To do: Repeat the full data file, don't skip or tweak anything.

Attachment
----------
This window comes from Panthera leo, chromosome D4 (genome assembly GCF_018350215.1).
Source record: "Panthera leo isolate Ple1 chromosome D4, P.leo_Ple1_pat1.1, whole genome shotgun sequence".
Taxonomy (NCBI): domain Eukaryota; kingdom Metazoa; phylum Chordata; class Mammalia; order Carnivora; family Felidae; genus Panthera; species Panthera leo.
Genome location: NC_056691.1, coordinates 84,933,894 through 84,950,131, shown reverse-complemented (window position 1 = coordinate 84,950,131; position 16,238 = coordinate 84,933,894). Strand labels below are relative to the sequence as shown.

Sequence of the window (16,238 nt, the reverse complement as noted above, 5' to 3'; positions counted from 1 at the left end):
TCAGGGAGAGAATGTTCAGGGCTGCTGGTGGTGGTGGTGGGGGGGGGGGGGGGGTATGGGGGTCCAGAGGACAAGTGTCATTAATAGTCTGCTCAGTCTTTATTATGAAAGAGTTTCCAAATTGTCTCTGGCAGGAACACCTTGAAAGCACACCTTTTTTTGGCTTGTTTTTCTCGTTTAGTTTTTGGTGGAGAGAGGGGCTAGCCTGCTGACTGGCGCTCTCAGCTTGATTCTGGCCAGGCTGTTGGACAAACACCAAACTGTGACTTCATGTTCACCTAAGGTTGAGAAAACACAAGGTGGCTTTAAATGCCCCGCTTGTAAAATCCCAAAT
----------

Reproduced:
This window comes from Panthera leo, chromosome D4 (genome assembly GCF_018350215.1).
Source record: "Panthera leo isolate Ple1 chromosome D4, P.leo_Ple1_pat1.1, whole genome shotgun sequence".
Taxonomy (NCBI): domain Eukaryota; kingdom Metazoa; phylum Chordata; class Mammalia; order Carnivora; family Felidae; genus Panthera; species Panthera leo.
Genome location: NC_056691.1, coordinates 84,933,894 through 84,950,131, shown reverse-complemented (window position 1 = coordinate 84,950,131; position 16,238 = coordinate 84,933,894). Strand labels below are relative to the sequence as shown.

Sequence of the window (16,238 nt, the reverse complement as noted above, 5' to 3'; positions counted from 1 at the left end):
TCAGGGAGAGAATGTTCAGGGCTGCTGGTGGTGGTGGTGGGGGGGGGGGGGGGGTATGGGGGTCCAGAGGACAAGTGTCATTAATAGTCTGCTCAGTCTTTATTATGAAAGAGTTTCCAAATTGTCTCTGGCAGGAACACCTTGAAAGCACACCTTTTTTTGGCTTGTTTTTCTCGTTTAGTTTTTGGTGGAGAGAGGGGCTAGCCTGCTGACTGGCGCTCTCAGCTTGATTCTGGCCAGGCTGTTGGACAAACACCAAACTGTGACTTCATGTTCACCTAAGGTTGAGAAAACACAAGGTGGCTTTAAATGCCCCGCTTGTAAAATCCCAAAT